Keep flowers fresh in winter

No matter the season, fresh cut flowers all require the same amount of care. During the warmer months of summer, you most likely use plenty of fans and air conditioners I your home. However, in winter, it’s time to light a fire, turn on your heaters, or radiators. In both cases, measures are taken to keep your home comfortable. However, this could very easily have a negative effect on your vase of fresh flowers.

The temperature

Most flowers bloom during warm to mild conditions. The icy grip of winter causes many plants to become dormant and very few plants bloom during this time of year. It’s easy to understand that when flowers are imported or cultivated out of season, they may not last too long when faced with very cold weather. Which is all the more reason to keep your flowers in a comfortable spot. Now, you don’t want to place them near the heat source, but rather in a cozy corner in your living room, on your dining room table, or somewhere like this.

Your windows

Your windows are bound to be the coolest part of your home. As the exterior part of the window comes into contact with the cold air, it will also become cold. This cold will transfer to the interior part of the window. If your flowers come into contact with the cold window pane, it will cause the flower to suffer severe trauma and this will cause it to perish sooner than it should.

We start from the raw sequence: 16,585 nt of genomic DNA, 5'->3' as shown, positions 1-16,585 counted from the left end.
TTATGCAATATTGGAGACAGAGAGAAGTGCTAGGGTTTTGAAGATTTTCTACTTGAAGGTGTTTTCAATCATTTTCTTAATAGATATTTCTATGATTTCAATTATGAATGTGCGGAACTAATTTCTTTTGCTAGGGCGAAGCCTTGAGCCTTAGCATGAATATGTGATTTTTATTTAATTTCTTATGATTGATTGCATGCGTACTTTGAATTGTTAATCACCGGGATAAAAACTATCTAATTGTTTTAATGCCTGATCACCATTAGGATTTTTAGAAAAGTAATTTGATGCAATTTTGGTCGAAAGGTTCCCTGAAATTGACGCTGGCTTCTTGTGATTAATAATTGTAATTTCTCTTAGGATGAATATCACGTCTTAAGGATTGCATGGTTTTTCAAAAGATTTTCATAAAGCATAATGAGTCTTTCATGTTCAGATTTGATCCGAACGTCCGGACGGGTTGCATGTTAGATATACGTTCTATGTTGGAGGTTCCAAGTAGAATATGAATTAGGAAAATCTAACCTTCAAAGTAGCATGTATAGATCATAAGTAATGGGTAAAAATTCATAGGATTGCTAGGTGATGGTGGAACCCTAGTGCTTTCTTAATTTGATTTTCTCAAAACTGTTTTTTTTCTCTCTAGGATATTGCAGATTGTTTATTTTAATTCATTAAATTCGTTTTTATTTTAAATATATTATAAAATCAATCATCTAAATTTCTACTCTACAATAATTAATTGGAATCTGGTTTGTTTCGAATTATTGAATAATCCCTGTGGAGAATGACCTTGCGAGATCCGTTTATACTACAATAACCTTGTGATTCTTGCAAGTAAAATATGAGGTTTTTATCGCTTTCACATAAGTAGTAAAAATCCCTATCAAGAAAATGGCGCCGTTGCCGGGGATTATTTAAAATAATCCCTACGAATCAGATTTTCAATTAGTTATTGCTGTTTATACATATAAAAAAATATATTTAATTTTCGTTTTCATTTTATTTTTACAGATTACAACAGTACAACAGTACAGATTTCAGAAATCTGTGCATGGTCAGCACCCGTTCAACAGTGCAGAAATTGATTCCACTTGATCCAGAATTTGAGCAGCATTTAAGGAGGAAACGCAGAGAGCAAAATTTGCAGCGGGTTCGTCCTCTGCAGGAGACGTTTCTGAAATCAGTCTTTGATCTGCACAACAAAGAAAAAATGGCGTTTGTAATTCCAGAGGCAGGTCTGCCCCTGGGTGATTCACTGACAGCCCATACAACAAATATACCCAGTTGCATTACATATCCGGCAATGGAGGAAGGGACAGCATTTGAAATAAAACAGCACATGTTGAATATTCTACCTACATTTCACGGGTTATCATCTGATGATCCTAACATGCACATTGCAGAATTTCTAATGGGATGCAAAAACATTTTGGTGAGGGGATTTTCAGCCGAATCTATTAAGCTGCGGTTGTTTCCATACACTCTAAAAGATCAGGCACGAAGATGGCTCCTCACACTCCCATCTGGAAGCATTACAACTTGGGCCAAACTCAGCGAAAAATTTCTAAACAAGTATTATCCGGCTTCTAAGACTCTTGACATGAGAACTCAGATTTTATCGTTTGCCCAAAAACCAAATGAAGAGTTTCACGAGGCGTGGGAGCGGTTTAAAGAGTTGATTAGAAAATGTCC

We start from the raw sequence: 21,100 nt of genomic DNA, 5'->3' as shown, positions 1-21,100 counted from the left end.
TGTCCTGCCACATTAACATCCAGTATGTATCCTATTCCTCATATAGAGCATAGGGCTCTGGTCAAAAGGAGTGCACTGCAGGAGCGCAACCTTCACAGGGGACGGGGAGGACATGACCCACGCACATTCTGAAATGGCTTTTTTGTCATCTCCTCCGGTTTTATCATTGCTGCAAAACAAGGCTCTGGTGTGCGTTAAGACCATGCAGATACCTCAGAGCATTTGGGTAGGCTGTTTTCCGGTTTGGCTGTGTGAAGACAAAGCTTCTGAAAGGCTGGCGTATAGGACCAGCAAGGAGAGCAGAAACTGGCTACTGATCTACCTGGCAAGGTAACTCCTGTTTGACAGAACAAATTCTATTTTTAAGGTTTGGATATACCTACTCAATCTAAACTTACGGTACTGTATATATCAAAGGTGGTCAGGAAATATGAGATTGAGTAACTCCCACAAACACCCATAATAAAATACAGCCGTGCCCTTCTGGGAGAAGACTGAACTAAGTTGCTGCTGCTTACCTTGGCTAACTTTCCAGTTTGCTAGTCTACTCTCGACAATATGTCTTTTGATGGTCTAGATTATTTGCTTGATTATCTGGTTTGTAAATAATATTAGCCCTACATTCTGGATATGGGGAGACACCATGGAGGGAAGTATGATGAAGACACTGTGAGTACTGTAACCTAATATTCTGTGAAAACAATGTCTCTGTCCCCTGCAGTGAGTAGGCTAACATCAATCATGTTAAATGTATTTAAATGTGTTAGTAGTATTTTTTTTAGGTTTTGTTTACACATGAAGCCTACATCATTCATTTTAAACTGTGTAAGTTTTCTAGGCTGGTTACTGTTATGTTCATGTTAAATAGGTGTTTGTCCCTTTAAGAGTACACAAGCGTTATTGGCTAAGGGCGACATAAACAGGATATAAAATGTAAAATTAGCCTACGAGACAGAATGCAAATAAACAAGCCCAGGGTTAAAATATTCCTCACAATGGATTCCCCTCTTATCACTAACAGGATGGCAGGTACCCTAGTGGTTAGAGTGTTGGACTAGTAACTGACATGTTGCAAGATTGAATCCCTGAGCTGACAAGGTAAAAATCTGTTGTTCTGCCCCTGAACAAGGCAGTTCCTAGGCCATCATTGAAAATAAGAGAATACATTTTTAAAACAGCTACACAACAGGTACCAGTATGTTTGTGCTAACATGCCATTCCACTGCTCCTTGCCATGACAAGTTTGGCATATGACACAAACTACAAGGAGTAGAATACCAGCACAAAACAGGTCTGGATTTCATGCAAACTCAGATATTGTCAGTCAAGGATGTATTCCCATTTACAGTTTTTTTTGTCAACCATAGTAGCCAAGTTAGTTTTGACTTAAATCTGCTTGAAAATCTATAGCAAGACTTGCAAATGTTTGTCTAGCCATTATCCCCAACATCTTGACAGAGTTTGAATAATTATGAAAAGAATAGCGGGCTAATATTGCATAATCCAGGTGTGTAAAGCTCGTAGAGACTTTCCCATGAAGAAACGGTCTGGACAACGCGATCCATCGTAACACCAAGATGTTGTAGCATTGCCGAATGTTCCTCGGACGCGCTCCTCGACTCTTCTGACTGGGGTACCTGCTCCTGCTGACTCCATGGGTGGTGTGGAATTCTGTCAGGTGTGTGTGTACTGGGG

Vase water

The one thing all cut flowers need is fresh water. For the most part, room temperature water is best. Cold water is suitable for certain times of flowers. Particularly those grown from bulbs. During the winter months, you may notice how the tap water becomes colder. For this reason, you should use some warm water to make sure that your flowers do not experience any shock. Change your vase water regularly and don’t forget to add flower preserve too.


You will also need to maintain your flower arrangement by trimming the stems from time to time. If you notice any of your flowers or foliage start to wilt, you should remove them. Dying plant material releases a certain gas that causes the other flowers and foliage to perish faster than it normally would.